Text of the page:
MR. NICE – The Review
MR. NICE is an odd film. An odd film, but also ultimately, mostly boring. Written and directed by the talented, eclectic filmmaker Bernard Rose (IMMORTAL BELOVED, CANDYMAN), this film falls shy of what I believe the film could have achieved. MR. NICE is the adult life story of Howard Marks, a British dope smuggler, based on Marks’ autobiography.
Rhys Ifans (GREENBERG, PIRATE RADIO) plays Howard Marks, operating within the elite sector of the drug trade, but gets in his own way as a dealer due to his own habitual use and relative ignorance. Despite being based on a true story, MR. NICE plays more like a low-key farce. The film isn’t riddled with laughter-inducing moments, but I found myself constantly thinking this is too strange to be true, but we all know what they say about truth being stranger than fiction. Unfortunately, strange does not allows equate to interesting.
The film begins in black and white, shot with the intent to evoke archival footage, even playing framed by a television set mock-up. Only when Howard Marks meets his future wife, does the image transition to color for the remainder of the film. MR. NICE fluctuates between styles, occasionally returning to the archival footage effect, other times taking on a more spontaneous and immediate live cinema verite approach. At other moments, the camera takes on a very calculated existence, steady and geometrically even, complete with dolly and crane shots. In the same fashion, the time-line of Marks’ adult life goes through a series of speed adjustments, lingering on some periods of his story while carelessly blowing through others.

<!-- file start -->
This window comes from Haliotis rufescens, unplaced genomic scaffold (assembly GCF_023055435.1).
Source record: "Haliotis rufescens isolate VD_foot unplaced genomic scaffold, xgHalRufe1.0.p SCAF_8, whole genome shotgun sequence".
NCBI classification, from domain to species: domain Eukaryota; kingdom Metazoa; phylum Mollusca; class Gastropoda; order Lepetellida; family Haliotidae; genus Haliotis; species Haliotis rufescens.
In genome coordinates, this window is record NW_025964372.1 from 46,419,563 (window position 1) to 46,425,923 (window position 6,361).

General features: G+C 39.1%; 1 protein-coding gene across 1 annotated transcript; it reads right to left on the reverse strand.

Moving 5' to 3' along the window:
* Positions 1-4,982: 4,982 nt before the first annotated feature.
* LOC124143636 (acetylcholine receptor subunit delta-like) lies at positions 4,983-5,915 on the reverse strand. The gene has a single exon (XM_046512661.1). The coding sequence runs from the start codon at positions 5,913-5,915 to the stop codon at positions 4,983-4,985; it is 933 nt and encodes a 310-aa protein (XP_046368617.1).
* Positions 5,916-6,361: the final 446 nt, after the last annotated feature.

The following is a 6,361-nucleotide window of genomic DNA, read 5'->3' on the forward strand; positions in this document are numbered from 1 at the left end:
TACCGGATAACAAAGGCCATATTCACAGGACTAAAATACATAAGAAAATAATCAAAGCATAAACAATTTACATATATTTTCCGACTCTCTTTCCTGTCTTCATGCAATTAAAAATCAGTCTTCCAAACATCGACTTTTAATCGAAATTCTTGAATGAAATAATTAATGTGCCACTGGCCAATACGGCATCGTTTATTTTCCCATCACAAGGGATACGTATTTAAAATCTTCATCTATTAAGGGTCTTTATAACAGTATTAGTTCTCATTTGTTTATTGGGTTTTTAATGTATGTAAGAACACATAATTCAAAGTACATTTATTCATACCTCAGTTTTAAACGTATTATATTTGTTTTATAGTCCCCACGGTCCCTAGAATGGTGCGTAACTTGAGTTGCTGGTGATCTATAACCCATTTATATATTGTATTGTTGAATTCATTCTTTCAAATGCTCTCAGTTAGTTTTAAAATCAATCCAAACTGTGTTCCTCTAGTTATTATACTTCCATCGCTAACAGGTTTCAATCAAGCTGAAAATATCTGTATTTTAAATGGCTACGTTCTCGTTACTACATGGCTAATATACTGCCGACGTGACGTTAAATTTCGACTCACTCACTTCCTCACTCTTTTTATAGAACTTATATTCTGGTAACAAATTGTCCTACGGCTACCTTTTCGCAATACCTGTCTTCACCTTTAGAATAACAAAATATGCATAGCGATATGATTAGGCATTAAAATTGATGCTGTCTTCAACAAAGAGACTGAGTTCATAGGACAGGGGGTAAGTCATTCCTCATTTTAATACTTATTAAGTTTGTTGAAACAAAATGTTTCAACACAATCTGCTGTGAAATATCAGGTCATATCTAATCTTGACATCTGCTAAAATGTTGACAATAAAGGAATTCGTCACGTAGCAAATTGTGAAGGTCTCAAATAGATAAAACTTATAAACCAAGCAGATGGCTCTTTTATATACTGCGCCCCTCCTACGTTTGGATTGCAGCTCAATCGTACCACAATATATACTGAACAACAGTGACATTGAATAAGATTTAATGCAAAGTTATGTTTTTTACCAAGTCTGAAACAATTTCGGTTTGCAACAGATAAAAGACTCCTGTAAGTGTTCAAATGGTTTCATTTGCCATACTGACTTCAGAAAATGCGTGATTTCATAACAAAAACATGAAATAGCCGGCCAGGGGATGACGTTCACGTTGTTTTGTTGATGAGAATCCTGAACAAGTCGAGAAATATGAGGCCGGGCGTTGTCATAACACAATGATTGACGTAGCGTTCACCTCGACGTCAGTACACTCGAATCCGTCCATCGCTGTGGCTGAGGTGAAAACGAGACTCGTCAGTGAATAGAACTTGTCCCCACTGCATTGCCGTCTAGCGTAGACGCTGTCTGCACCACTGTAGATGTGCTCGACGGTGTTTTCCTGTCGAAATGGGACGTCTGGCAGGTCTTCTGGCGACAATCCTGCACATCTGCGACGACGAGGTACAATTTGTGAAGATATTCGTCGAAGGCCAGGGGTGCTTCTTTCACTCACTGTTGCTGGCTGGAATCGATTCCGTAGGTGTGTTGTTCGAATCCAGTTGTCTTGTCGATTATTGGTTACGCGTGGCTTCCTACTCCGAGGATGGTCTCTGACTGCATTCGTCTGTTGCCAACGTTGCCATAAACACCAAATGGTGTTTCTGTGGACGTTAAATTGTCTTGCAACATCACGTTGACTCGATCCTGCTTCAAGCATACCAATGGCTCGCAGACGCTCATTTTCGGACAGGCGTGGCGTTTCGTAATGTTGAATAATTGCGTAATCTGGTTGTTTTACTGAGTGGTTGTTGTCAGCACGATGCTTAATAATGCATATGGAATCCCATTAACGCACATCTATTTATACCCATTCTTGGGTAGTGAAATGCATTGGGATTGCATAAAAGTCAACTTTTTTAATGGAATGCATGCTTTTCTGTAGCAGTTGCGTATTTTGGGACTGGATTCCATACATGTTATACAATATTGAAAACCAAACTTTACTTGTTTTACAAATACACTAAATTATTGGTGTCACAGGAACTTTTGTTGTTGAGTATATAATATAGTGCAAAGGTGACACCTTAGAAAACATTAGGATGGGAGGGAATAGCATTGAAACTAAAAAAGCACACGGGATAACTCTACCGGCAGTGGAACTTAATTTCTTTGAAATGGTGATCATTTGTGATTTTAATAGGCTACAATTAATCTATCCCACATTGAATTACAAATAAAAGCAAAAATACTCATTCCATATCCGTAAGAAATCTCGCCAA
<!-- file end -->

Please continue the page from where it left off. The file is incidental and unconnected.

Howard Marks nearly gets kicked out of Oxford for drug use, but skates on a lack of evidence. He graduates and becomes a teacher, only to be lured back into the drug smuggling trade by the almighty pound, or dollar for we Americans. He marries Judy, played by Chloe Sevigny (BARRY MUNDAY, ZODIAC), a fellow pot-smoking free spirit, whom has a rather small and insignificant role in the film. MR. NICE marks one of her more forgettable, shall I say “less colorful” roles.
Keeping with this trend of unusually usual performances, Crispin Glover (ALICE IN WONDERLAND, WILLARD) plays Ernie Combs, a drug kingpin who takes Howard under his wing in California. David Thewlis (THE OMEN, several HARRY POTTER films) plays a drunken, unevenly hotheaded IRA revolutionary named Jim McCann, who agrees to a business relationship with Howard Marks. Relative newcomers Christian McKay and Jack Huston round out this unique cast of under-appreciated actors.
As we’re whisked through Marks’ varied and peculiar experiences and connections to the likes of the CIA and the mafia, there is a constant sense of wanting more, or better, or bigger. MR. NICE is not a bad film, but rather it’s just not a film executed at it’s full potential. Despite these seemingly harsh words, I did not hate the film. There are many redeeming elements to this quirkier than expected biopic, such as the recurring score from Philip Glass, an entirely mind-boggling but fitting choice, especially when it shows up during earlier scenes of Marks’ drug highs and trips.
Overall, I found MR. NICE to be enjoyable, but dull and uninspired. There is an interesting story lying somewhere within the script. Perhaps we need to read the book itself, but the film never successfully translates what must have been a frequent and real sense of danger during Marks’ many colorful stories. If not for the film’s basis in real life, I would not have experienced MR. NICE in quite the same forgiving tone, but the biographical context, a strong finish, the wonderful cast and Philip Glass’ score made all the difference.
MR. NICE opens in St. Louis on Friday, July 29th at Landmark’s Tivoli Theatre.